In a few years the first big wave of baby boomers will retire, leaving in its wake a vast knowledge and expertise gap. If our survey is any indication, there's still a lot to be done in securing the next generation of infrastructure managers: Only 6% of respondents are under 35.
What's more, though many respondents shared what they're doing to attract talent—offering flexible work hours and teleworking; providing mentorship and succession programs; reclassifying positions and salaries; offering internships, co-op programs, and scholarships; and developing strategic plans—just as many say their departments aren't doing a thing.
Thus, in addition to fighting the never-ending battle for larger maintenance budgets, your next major challenge is convincing elected officials and taxpayers of the importance of maintaining an attractive salary and benefits package.
Because the incoming generation—and, according to this survey, the current generation—of employees is not as keen as their successors on doing more with less.
Editor's note: We're taking an in-depth look at how public works departments are tweaking operations to lure young talent into their ranks, and will report on this trend in May.
Why PUBLIC WORKS readers stick with it.
“The people I work with make my day go by fast and the laughs make it worthwhile.”
- “Great place, great people, and the work is challenging. I really enjoy interacting with residents and city staff.”
- “It provides well and allows me to spend time with my family.”
- “I'm well paid, work with great people, and do things that are important.”
- “I have a great boss and a great working environment.”
- “I serve the public and make a significant difference in their lives, whether they know it or not.”
- “I work with a thoughtful, intelligent, experienced director and the very best co-workers. I have independence and loads of variety in my position, and a great administrative support staff.”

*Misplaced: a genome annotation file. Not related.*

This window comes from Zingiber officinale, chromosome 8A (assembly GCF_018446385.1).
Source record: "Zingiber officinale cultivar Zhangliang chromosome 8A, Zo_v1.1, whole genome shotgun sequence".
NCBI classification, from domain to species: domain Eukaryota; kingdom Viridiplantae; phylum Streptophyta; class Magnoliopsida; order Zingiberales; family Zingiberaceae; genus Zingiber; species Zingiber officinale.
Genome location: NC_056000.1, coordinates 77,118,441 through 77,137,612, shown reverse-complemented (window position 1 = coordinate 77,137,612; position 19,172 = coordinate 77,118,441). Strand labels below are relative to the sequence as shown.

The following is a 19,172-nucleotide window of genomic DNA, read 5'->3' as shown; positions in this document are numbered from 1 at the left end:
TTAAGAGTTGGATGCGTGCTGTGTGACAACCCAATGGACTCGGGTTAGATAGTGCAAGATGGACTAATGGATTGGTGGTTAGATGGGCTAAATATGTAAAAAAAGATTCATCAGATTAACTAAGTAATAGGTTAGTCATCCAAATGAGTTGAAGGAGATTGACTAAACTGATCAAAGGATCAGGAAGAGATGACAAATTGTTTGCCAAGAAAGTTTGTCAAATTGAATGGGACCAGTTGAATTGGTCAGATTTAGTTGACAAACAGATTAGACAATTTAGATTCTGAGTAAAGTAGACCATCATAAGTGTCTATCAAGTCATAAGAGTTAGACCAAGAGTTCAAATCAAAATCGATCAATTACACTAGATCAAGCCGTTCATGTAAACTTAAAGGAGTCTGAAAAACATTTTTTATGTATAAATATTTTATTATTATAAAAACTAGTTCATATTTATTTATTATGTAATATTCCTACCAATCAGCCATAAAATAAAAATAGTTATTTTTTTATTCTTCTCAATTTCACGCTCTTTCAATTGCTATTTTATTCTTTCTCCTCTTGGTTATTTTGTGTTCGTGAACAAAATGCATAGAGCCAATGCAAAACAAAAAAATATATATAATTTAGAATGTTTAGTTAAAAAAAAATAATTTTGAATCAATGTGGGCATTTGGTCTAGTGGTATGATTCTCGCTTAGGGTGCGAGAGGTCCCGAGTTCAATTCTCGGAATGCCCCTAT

- “My salary and benefits are good. Plus, the flexible work schedule allows 10-hour shifts with Fridays/Saturdays/Sundays off.”
- “I have the freedom to solve problems without someone saying we can't do it.”
- “I enjoy making a difference and protecting the environment.”
- “The policy here is that each individual is valuable and contributes to the cause. The organization as a whole does everything it can to motivate individuals to better themselves personally and professionally.”
- “I work independently and direct my staff as I see fit.”
- “I can point to something and say, ‘I had a hand in that.' And usually it's something that helps the citizens of my city.”
- “I am appreciated for the talent and knowledge I bring to the table.”
- “Public works is the heart of every community, and that's what makes the job so great."
Disgruntled employees sound off.
“Local elected officials think they know more about the job than employees.”
- “I just had my second ‘boil water' order in six years because they refuse to fix three valves.”
- “I have to fight the same fight every time a new administration comes in and wants to prove that everyone before them was lazy and corrupt.”
- “Micromanagement = Lack of trust/confidence of superiors.”
- “The new administration has turned our workplace into a high-stress environment."
- “I have never received a promotion. My boss rarely speaks to me. My duties are not challenging or stimulating.”
- “Low pay...more work...not appreciated by management.”